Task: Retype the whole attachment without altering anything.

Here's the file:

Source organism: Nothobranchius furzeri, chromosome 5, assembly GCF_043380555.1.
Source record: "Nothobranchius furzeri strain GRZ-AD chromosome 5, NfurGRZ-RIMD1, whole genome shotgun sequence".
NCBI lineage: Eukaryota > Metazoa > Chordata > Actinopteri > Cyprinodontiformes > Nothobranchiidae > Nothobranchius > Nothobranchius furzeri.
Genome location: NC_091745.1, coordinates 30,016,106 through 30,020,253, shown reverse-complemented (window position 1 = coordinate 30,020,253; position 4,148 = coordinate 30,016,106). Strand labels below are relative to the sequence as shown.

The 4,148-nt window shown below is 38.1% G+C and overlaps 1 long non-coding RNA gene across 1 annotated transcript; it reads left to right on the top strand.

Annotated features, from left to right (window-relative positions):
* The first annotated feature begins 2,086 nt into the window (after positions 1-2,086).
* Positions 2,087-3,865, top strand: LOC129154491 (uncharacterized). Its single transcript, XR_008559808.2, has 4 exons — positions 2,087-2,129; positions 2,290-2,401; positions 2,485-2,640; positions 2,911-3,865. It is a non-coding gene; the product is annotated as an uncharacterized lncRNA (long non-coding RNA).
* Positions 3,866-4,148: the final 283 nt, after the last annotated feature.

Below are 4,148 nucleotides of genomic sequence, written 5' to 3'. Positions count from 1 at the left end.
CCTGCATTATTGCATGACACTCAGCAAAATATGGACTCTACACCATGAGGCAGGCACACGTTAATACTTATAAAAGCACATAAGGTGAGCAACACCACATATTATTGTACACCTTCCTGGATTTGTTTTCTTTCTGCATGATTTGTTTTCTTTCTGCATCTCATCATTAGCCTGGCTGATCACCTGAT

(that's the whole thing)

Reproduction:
Source organism: Nothobranchius furzeri, chromosome 5, assembly GCF_043380555.1.
Source record: "Nothobranchius furzeri strain GRZ-AD chromosome 5, NfurGRZ-RIMD1, whole genome shotgun sequence".
NCBI lineage: Eukaryota > Metazoa > Chordata > Actinopteri > Cyprinodontiformes > Nothobranchiidae > Nothobranchius > Nothobranchius furzeri.
Genome location: NC_091745.1, coordinates 30,016,106 through 30,020,253, shown reverse-complemented (window position 1 = coordinate 30,020,253; position 4,148 = coordinate 30,016,106). Strand labels below are relative to the sequence as shown.

The 4,148-nt window shown below is 38.1% G+C and overlaps 1 long non-coding RNA gene across 1 annotated transcript; it reads left to right on the top strand.

Annotated features, from left to right (window-relative positions):
* The first annotated feature begins 2,086 nt into the window (after positions 1-2,086).
* Positions 2,087-3,865, top strand: LOC129154491 (uncharacterized). Its single transcript, XR_008559808.2, has 4 exons — positions 2,087-2,129; positions 2,290-2,401; positions 2,485-2,640; positions 2,911-3,865. It is a non-coding gene; the product is annotated as an uncharacterized lncRNA (long non-coding RNA).
* Positions 3,866-4,148: the final 283 nt, after the last annotated feature.

Below are 4,148 nucleotides of genomic sequence, written 5' to 3'. Positions count from 1 at the left end.
CCTGCATTATTGCATGACACTCAGCAAAATATGGACTCTACACCATGAGGCAGGCACACGTTAATACTTATAAAAGCACATAAGGTGAGCAACACCACATATTATTGTACACCTTCCTGGATTTGTTTTCTTTCTGCATGATTTGTTTTCTTTCTGCATCTCATCATTAGCCTGGCTGATCACCTGAT